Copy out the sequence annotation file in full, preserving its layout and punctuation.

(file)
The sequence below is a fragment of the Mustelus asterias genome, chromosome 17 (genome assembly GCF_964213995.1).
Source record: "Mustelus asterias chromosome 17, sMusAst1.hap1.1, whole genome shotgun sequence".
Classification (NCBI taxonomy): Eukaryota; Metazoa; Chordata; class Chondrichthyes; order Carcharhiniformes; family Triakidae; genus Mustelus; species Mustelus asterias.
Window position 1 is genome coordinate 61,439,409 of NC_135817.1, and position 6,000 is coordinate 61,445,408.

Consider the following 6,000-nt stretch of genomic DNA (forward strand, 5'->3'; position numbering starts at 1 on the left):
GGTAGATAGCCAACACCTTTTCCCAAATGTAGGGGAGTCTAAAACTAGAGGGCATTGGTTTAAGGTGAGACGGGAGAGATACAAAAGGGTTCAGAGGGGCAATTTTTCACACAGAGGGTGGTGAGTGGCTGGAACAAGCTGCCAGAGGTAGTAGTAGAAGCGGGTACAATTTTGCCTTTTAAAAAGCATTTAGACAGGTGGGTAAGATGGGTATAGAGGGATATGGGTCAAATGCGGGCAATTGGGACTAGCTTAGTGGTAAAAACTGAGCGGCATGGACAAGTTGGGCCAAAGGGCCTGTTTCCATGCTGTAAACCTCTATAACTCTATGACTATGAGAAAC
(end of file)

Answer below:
The sequence below is a fragment of the Mustelus asterias genome, chromosome 17 (genome assembly GCF_964213995.1).
Source record: "Mustelus asterias chromosome 17, sMusAst1.hap1.1, whole genome shotgun sequence".
Classification (NCBI taxonomy): Eukaryota; Metazoa; Chordata; class Chondrichthyes; order Carcharhiniformes; family Triakidae; genus Mustelus; species Mustelus asterias.
Window position 1 is genome coordinate 61,439,409 of NC_135817.1, and position 6,000 is coordinate 61,445,408.

Consider the following 6,000-nt stretch of genomic DNA (forward strand, 5'->3'; position numbering starts at 1 on the left):
GGTAGATAGCCAACACCTTTTCCCAAATGTAGGGGAGTCTAAAACTAGAGGGCATTGGTTTAAGGTGAGACGGGAGAGATACAAAAGGGTTCAGAGGGGCAATTTTTCACACAGAGGGTGGTGAGTGGCTGGAACAAGCTGCCAGAGGTAGTAGTAGAAGCGGGTACAATTTTGCCTTTTAAAAAGCATTTAGACAGGTGGGTAAGATGGGTATAGAGGGATATGGGTCAAATGCGGGCAATTGGGACTAGCTTAGTGGTAAAAACTGAGCGGCATGGACAAGTTGGGCCAAAGGGCCTGTTTCCATGCTGTAAACCTCTATAACTCTATGACTATGAGAAAC